A Day in the Life of a PSP Owner
Since I received the PSP a few days ago, I have been using it day and night so I can provide you with an honest overview of how it performs (at least that is what I am telling my wife!). The following will highlight what I found.
I purchased my PSP the day of its first release. The moment I left the store I tore into the box and put all the various pieces together. I next plugged the PSP into the car charger and turned it on to check for dead pixels. Thankfully there were none, so I proceeded to enter the date information, my name, etc. This process was a bit tedious at first as I worked through the virtual keypad screen that operates much like the standard cell phone (three letters per button). This was complicated by the fact that I didn't read the manual and had to figure out the purpose for each of the buttons.
With the PSP all set up, I popped in the Spiderman-2 movie that came with the package and was amazed at the quality. As previously mentioned, you can buy other UMD movies for your PSP if you are willing to pay about $20-$25 per title from sites like http://www.dvdboxoffice.com. You can also make your own movies and put them on a 1GB Duo Stick. This is accomplished using Sony's Image Convert 2 ($10) or the 3GP Converter (free) program to convert your DVD's into MPEG4 files. Just be sure to place the movie files in the "\MP_ROOT\100MNV01" directory or your PSP will not detect them. For detailed instructions on how to do this, check out the tutorial at http://www.engadget.com/entry/1234000980024404/.
After goofing around with the controls of the movie player for a few minutes, I popped out the Spiderman 2 UMD and replaced it with the Need For Speed game I purchased with the PSP. Once again I was amazed at the graphics. One person stated that they felt dizzy after playing it because the PSP really sucks you in. There are about 24 game titles available in the US, but PSP games are not regional as is often the case with gaming consoles. In other words, you can buy Japanese games if you wish.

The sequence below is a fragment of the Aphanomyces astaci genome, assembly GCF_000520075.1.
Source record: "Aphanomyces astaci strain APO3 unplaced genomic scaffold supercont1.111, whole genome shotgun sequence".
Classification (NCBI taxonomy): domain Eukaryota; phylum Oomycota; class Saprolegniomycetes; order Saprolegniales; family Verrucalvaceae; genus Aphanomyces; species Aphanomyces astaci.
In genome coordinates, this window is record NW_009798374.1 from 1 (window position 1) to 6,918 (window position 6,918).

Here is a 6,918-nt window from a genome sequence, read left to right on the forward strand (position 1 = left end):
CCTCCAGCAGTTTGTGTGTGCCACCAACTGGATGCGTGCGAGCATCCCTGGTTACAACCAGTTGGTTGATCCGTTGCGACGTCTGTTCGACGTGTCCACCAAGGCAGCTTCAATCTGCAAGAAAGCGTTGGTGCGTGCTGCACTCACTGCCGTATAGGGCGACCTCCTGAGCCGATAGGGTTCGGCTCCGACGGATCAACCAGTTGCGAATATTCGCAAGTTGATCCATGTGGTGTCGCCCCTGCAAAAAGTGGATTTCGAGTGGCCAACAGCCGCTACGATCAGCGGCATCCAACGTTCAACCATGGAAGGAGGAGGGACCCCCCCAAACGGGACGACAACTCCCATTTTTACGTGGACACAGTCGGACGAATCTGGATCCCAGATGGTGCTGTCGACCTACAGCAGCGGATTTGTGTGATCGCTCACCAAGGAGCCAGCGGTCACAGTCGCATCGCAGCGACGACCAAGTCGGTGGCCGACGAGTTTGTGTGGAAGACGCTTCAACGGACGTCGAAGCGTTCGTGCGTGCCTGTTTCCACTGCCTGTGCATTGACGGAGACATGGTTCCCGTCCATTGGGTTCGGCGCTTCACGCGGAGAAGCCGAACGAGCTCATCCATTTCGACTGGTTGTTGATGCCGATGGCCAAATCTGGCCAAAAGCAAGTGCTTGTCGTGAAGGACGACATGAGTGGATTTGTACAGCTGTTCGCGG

I pulled myself away from the PSP after this and drove around town for a bit running errands. Now I know driving while using a cell phone is a bit dangerous, but let me tell you that attempting to use a PSP while driving is REALLY dangerous. I don't recommend it! Once I looked in the manual, I realized that Sony must have already tested this because they specifically warn users not to use the system while driving.
Once I was home I plugged the optional USB cord into my PC and transferred over some pictures. To do this, I just had to select the USB Connection option from the home menu. Windows XP automatically figured out there was a device connected to the cable and a new drive appeared in the My Computer screen. After transferring the images across to the root of the drive, I scrolled over to the camera icon on the home menu, but nothing appeared. I soon realized the PSP expected the pictures to be in a \PSP\PHOTO folder. Once this was fixed, I turned on the slide show and watched the pictures scroll sideways across the screen every few seconds. Cute!
Next I wanted to listen to an MP3, which I transferred into the \PSP\MUSIC folder. This accomplished, I scrolled over to the Note icon on the home menu and was able to listen to my music. I plugged in the headphones with the inline remote and was able to move ahead, pause, change the volume, etc. with the press of a button.
Finally, I wanted to see how the network connection would work. Since there was no one else around to connect to, I figured I would attempt to connect to my WLAN and try out the network upgrade. After spending a few moments looking at the PSP's network menus I found to my delight that this little device could be a handy WLAN hotspot-detecting device. Not only does it list the WLANs in my area, but it also gives their signal strength in an easy to read and understand percentage format. After locating my router and selecting it, I noticed that the PSP only supports WEP encryption. As a security guy, this really irks me because WEP is extremely broken. Since the PSP only supports WEP, my entire network has to be downgraded. At a bare minimum, the PSP should support WPA-PSK.